Thought I would take a bit of a break from the Marsabit County series and blog about my favorite coastal destination, Watamu. My last post on Watamu was about the marine park (http://www.safari254.com/watamu-marine-park/).
Watamu is a small town located approximately 105 km north of Mombasa and about 15 km south of Malindi on the Indian Ocean coast of Kenya. It lies on a small headland, between the Blue Lagoon and Watamu Bay. Its main economic activities are tourism and fishing.
Sunrises are magical and the ones at Watamu are no different. This time I’ll let the pictures do most of the talking. Hopefully you’ll see why I love Watamu.
I took this picture last year, it was such a cloudy morning but the sunrise was breathtaking. The sun is hiding some place behind those clouds.
Image courtesy of Hemingways.
It was a windy morning
Image courtesy of Hemingways.
The landscape of Watamu beaches is amazing: characterized by long sugar white sandy beaches and emerald sea.
Just as the sun was beginning to rise…
I was seated all alone outside the room. It was one of the most tranquil moments ever. The only person who passed by was a security guard who was curious as to why I was up so early.
This is probably my favorite picture of the sunrise that morning. It does look surreal, doesn’t it?
After visiting the turtle rescue centre (a post for a another day) I spent most of the day just lazing around
As inviting as the pool looks, all I did was take pictures. Hopefully next time I’ll take a dip.
The next morning I left Timboni (where I had spent the night) for Watamu village. I had borrowed a bike the previous day and the plan was to ride along the beach with my friend so as to view the sunrise. My friend was a bit late, so I left without her. I ended up on the wrong side of the beach but eventually made it to the right side just in time.
How unique each sunrise is…this is the same beach I was on when I took the first picture.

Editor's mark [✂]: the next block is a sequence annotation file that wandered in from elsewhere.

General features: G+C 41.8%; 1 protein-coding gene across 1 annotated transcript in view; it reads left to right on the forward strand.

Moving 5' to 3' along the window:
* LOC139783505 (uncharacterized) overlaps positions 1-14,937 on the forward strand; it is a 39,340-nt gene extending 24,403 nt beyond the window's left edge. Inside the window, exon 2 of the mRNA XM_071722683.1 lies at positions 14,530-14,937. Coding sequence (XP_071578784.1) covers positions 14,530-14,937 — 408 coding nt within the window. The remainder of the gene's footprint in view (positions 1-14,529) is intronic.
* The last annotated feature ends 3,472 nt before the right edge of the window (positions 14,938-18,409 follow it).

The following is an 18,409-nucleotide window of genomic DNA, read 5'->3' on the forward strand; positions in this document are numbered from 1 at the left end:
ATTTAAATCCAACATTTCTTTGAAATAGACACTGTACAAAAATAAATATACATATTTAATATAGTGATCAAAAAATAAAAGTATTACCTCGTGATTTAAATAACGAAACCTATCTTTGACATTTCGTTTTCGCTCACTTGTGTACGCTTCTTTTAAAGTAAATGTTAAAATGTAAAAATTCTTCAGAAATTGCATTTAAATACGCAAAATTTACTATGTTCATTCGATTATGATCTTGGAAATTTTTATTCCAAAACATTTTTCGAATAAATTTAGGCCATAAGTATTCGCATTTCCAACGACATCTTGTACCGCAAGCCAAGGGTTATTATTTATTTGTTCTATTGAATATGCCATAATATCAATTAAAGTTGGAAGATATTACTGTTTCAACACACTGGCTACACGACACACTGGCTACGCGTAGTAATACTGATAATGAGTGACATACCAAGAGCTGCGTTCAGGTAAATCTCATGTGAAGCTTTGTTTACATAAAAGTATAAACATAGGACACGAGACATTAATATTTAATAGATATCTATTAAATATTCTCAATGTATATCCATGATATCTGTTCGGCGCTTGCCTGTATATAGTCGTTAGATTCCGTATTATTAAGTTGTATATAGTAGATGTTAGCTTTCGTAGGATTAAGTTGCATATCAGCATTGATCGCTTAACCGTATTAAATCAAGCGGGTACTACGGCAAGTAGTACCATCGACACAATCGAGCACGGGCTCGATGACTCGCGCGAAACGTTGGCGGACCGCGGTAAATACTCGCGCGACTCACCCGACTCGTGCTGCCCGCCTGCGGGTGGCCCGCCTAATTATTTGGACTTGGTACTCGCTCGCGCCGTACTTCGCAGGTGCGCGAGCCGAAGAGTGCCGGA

Yes, those are cows. I didn’t expect to see a herd of cows on a beach.
Coral reef Island isolation s which are a few meters from the beaches and you can walk through the ocean to them when tides are low. The beach has extreme low tides at different times during the day.
I had decided to wait for my friend when I saw the children playing on the beach next to some fishing boats.
It was during the low season so some sections of the beach were covered in seaweed and rather messy. During the high season it gets cleaned up and is pristine.
Eventually my friend showed up and the man posing with the dog would not stop following us. We kept giving him one word answers but he would not take the hint. This is not at all uncommon at the coast. If you are a lone female it is guaranteed that a man will approach you and try to chat you up.
We also met these 2 very friendly dogs; they were much better company than the stalker. I think their owner lives close to the beach. I love the bead-work on their collars.
I imagine the dogs lead blissful lives. I know I would if I lived on such a beach.
We stayed on the beach way past the sunrise. It is always so calming just to sit on the sand and listen to the waves breaking on the shore.
Interesting use of driftwood.
My mode of transport.
I highly recommend a bike tour of Watamu. I had borrowed the bike from a friend but there is a shop in the village that rents out bikes.
The Coastal highway runs north of Mombasa all the way to Kenya’s northern frontier. Driving your own car or hired car as far as Malindi is very easy. There are regular buses and matatus along the North coast. Many hotels and resorts in this area have Mombasa shuttles or can arrange vehicle transfers. Private taxis from Mombasa will also take you to the North Coast beaches for an agreed fare. Malindi airport has daily scheduled flights to Mombasa, Nairobi and Lamu. The airport also serves Private Charters. There are scheduled flights to Malindi.
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